2017 is finally here, and people everywhere are looking back on all the celebrity deaths that occurred in 2016. Will the number of notable celebrity deaths be higher or lower in 2017? Either way, some people, such as a writer over at the New York Post, are pointing out that there is a certain epidemic involving celebrity deaths that is equally as pressing, if not more so, than the deaths themselves. This epidemic involves the shameless dehumanization of celebrity deaths for personal recognition and is known as “mournography.”
Mournography refers to the process in which a social media user pretends to be deeply affected by celebrity deaths that do not actually effect them emotionally simply as a way of producing content that will induce sympathy and garner attention. Essentially, the “mournographer” is hijacking the news of the celebrity death like it is a particularly topical meme, and some people view that as extremely disrespectful.
Take, for example, the recent fatal heart attack suffered by Star Wars actress and huge internet celebrity Carrie Fisher. When Fisher had the heart attack on the plane, the first person to notify the world of the event was the stranger sitting behind the celebrity, who immediately tweeted out the news.
“Don’t know how else to process this,” read the tweet, “but Carrie Fisher stopped breathing on the flight home. Hope she’s gonna be OK.” The text was punctuated with a frowny face emoji.
It may seem to some that the stranger was carrying out a public service by getting the bit of news out in the most timely manner possible. Others felt differently, though. They argued in their responses to the Twitter post that the stranger did not have the right to promote the celebrity’s death. That right belongs to her friends and family, if they should choose to exercise it. They said the tweet seemed to them like an insincere “oh no!” that was actually meant as a “you heard it here first!” measure. Did the total stranger really need to “process” the situation, or was she just vying for attention?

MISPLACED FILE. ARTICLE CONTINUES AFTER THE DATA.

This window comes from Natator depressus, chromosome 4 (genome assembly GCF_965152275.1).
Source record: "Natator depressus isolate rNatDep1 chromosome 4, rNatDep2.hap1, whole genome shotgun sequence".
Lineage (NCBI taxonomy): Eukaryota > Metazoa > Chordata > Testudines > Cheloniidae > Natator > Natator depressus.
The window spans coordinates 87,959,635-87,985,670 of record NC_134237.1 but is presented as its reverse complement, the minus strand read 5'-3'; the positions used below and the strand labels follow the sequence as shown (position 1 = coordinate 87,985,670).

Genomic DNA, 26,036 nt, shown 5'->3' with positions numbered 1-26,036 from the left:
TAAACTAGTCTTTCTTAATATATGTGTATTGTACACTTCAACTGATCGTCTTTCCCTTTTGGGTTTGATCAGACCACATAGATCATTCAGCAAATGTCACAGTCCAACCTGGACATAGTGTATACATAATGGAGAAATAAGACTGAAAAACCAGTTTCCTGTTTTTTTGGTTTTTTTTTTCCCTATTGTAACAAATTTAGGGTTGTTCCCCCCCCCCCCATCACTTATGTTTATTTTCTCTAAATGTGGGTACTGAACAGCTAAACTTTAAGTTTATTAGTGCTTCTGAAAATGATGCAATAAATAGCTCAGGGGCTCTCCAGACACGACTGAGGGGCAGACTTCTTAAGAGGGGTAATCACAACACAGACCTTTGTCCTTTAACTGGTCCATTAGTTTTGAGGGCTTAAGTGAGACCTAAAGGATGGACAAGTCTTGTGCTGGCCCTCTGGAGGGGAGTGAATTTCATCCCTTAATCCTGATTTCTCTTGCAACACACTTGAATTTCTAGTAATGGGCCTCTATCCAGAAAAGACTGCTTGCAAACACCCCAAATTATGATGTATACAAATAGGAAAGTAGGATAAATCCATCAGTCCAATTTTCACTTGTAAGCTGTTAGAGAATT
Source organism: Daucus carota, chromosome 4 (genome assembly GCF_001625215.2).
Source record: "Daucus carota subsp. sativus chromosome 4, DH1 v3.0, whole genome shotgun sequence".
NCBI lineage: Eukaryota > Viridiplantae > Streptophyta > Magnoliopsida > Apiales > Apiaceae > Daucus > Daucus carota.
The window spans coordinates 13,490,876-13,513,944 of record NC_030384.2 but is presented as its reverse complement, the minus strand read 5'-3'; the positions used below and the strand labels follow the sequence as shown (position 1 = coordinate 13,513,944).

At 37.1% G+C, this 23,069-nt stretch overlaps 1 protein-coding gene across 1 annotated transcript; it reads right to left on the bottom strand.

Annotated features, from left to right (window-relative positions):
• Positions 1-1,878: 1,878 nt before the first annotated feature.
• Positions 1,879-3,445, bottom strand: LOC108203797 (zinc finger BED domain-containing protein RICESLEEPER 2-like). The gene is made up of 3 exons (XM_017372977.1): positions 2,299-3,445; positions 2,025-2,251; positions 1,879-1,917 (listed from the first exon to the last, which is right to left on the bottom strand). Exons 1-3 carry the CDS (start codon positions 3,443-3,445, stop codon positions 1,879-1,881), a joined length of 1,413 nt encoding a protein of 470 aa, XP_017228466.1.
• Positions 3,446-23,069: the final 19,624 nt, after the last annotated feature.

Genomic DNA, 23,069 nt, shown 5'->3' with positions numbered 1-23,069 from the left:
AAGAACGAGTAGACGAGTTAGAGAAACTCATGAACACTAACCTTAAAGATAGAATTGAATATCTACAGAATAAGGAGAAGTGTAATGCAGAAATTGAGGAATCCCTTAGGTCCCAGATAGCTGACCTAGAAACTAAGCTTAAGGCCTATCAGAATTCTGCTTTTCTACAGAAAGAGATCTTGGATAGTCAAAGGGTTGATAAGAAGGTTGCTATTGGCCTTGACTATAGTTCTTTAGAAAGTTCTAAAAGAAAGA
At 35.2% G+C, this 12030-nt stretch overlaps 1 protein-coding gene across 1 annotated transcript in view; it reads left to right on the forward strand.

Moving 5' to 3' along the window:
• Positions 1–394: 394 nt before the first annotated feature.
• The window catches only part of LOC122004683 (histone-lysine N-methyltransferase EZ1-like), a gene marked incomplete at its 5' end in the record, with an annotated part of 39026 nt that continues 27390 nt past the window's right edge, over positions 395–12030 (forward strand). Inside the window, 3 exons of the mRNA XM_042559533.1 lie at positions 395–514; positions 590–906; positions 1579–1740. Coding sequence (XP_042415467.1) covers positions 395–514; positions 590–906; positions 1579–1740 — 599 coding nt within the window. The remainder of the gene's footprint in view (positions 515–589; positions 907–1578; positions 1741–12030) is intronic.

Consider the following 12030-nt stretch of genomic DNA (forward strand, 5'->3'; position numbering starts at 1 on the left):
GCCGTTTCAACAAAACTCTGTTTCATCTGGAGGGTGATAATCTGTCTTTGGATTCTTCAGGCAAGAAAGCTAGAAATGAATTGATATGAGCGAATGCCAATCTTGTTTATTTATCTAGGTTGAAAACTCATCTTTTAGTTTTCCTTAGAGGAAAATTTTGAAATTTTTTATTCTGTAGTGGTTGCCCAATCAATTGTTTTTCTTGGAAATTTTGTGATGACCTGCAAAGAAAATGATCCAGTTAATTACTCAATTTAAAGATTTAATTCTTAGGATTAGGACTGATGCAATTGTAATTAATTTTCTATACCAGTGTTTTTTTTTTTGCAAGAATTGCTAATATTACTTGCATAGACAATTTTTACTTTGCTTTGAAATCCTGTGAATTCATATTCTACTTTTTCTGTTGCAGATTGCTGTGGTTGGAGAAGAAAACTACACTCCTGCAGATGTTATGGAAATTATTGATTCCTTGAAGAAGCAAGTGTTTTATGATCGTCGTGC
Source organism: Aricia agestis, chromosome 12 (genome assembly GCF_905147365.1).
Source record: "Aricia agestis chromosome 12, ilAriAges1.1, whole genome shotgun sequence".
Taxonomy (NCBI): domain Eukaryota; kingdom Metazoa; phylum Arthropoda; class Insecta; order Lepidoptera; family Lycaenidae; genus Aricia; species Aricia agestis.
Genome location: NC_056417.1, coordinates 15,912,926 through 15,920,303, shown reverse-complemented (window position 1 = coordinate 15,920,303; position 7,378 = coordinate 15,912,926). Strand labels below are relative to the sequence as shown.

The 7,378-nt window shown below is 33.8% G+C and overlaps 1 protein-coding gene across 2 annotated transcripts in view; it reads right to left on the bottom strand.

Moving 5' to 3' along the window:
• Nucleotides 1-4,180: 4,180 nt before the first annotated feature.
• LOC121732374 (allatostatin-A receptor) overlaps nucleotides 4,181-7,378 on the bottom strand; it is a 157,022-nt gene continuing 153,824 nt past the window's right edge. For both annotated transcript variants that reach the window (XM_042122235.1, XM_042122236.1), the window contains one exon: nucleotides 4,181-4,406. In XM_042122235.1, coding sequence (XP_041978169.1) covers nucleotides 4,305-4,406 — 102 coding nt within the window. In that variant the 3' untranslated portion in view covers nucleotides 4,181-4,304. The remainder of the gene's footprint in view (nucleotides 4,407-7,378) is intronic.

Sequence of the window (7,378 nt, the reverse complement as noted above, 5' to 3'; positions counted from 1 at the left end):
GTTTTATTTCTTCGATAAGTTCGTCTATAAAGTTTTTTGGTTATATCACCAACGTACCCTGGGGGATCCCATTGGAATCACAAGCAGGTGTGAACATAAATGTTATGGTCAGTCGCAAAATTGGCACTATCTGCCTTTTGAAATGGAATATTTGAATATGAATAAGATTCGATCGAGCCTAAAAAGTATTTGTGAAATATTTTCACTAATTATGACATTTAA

“Have some respect, don’t be tweeting about things like this!” one user chided.
It’s almost as if people value tweets about celebrity deaths more than giving the family of the deceased space to grieve. This became even more apparent in Fisher’s case the next day, when her ex-husband Paul Simon began receiving bullying messages because he had not posted about her passing.
Finally, he did post a short message stating that Fisher had been a wonderful girl and had gone too soon, and the bullying stopped. But shouldn’t Simon be allowed to grieve in whatever way he chooses?
The phenomena of regarding celebrity deaths as sensationalized headlines and using them as effortless tokens of empty sympathy have become more pronounced during the past years. A large part of that can be attributed to the rapidly increasing popularity of social media. Another factor behind the recent proliferation of mournography following celebrity deaths, though, is that reveling in said deaths has become a fad. Were there actually an unusually high amount of celebrity deaths in 2016, or were the deaths just more apparent because of the mournography trend?
Indeed, Fisher is far from the only major celebrity that did not live to see 2017, and hers is definitely not the only death that inspired loads of mournography. A few other entries in “celebrity deaths: 2016 edition” include David Bowie, Muhammad Ali, Alan Rickman, and Prince. There are many, many more, and almost all of them received the same cursory and, as many see it, disrespectful treatment as Fisher.
Will the popularity of mournography, which is basically sensationalizing and dehumanizing celebrity deaths, continue in 2017, or is it just a fad that will die out? And do you view it as disrespectful or not? Leave your thoughts in the comments section below.
[Featured Image by Lilli Day/iStock]